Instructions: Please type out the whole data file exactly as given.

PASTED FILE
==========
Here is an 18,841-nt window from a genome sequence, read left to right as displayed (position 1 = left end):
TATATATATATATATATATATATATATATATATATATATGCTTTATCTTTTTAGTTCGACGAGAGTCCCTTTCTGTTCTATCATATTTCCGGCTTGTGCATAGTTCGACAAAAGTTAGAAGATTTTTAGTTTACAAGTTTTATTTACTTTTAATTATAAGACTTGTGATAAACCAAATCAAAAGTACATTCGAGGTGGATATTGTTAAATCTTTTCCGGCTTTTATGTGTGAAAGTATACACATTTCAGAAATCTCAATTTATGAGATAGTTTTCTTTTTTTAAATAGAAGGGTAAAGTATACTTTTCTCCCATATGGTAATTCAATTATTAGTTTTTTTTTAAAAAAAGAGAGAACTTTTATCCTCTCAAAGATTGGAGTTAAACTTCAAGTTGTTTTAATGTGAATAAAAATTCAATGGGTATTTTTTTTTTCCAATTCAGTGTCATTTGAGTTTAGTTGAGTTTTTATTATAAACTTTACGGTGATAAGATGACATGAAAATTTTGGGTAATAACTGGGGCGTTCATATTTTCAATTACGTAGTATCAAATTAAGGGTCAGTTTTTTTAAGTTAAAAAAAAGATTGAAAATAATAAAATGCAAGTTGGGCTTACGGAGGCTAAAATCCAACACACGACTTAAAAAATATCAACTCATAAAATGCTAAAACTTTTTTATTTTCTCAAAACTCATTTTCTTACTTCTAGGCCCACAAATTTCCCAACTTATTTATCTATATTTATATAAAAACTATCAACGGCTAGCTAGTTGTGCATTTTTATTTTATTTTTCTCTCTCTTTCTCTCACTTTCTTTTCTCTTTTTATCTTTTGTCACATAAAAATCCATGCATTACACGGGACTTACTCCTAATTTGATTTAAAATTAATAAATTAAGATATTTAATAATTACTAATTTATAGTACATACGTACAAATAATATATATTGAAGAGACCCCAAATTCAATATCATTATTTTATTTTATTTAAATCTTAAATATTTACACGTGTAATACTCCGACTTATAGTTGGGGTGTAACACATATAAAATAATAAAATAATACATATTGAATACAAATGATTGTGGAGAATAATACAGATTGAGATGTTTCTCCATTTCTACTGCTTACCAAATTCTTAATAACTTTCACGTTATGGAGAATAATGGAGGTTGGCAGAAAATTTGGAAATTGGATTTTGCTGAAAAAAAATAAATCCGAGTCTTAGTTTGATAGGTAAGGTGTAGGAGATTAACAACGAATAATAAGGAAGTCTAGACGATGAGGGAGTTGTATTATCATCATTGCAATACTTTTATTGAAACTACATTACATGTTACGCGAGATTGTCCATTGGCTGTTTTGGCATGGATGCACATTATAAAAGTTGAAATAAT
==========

Here is an 18,841-nt window from a genome sequence, read left to right as displayed (position 1 = left end):
TATATATATATATATATATATATATATATATATATATATGCTTTATCTTTTTAGTTCGACGAGAGTCCCTTTCTGTTCTATCATATTTCCGGCTTGTGCATAGTTCGACAAAAGTTAGAAGATTTTTAGTTTACAAGTTTTATTTACTTTTAATTATAAGACTTGTGATAAACCAAATCAAAAGTACATTCGAGGTGGATATTGTTAAATCTTTTCCGGCTTTTATGTGTGAAAGTATACACATTTCAGAAATCTCAATTTATGAGATAGTTTTCTTTTTTTAAATAGAAGGGTAAAGTATACTTTTCTCCCATATGGTAATTCAATTATTAGTTTTTTTTTAAAAAAAGAGAGAACTTTTATCCTCTCAAAGATTGGAGTTAAACTTCAAGTTGTTTTAATGTGAATAAAAATTCAATGGGTATTTTTTTTTTCCAATTCAGTGTCATTTGAGTTTAGTTGAGTTTTTATTATAAACTTTACGGTGATAAGATGACATGAAAATTTTGGGTAATAACTGGGGCGTTCATATTTTCAATTACGTAGTATCAAATTAAGGGTCAGTTTTTTTAAGTTAAAAAAAAGATTGAAAATAATAAAATGCAAGTTGGGCTTACGGAGGCTAAAATCCAACACACGACTTAAAAAATATCAACTCATAAAATGCTAAAACTTTTTTATTTTCTCAAAACTCATTTTCTTACTTCTAGGCCCACAAATTTCCCAACTTATTTATCTATATTTATATAAAAACTATCAACGGCTAGCTAGTTGTGCATTTTTATTTTATTTTTCTCTCTCTTTCTCTCACTTTCTTTTCTCTTTTTATCTTTTGTCACATAAAAATCCATGCATTACACGGGACTTACTCCTAATTTGATTTAAAATTAATAAATTAAGATATTTAATAATTACTAATTTATAGTACATACGTACAAATAATATATATTGAAGAGACCCCAAATTCAATATCATTATTTTATTTTATTTAAATCTTAAATATTTACACGTGTAATACTCCGACTTATAGTTGGGGTGTAACACATATAAAATAATAAAATAATACATATTGAATACAAATGATTGTGGAGAATAATACAGATTGAGATGTTTCTCCATTTCTACTGCTTACCAAATTCTTAATAACTTTCACGTTATGGAGAATAATGGAGGTTGGCAGAAAATTTGGAAATTGGATTTTGCTGAAAAAAAATAAATCCGAGTCTTAGTTTGATAGGTAAGGTGTAGGAGATTAACAACGAATAATAAGGAAGTCTAGACGATGAGGGAGTTGTATTATCATCATTGCAATACTTTTATTGAAACTACATTACATGTTACGCGAGATTGTCCATTGGCTGTTTTGGCATGGATGCACATTATAAAAGTTGAAATAAT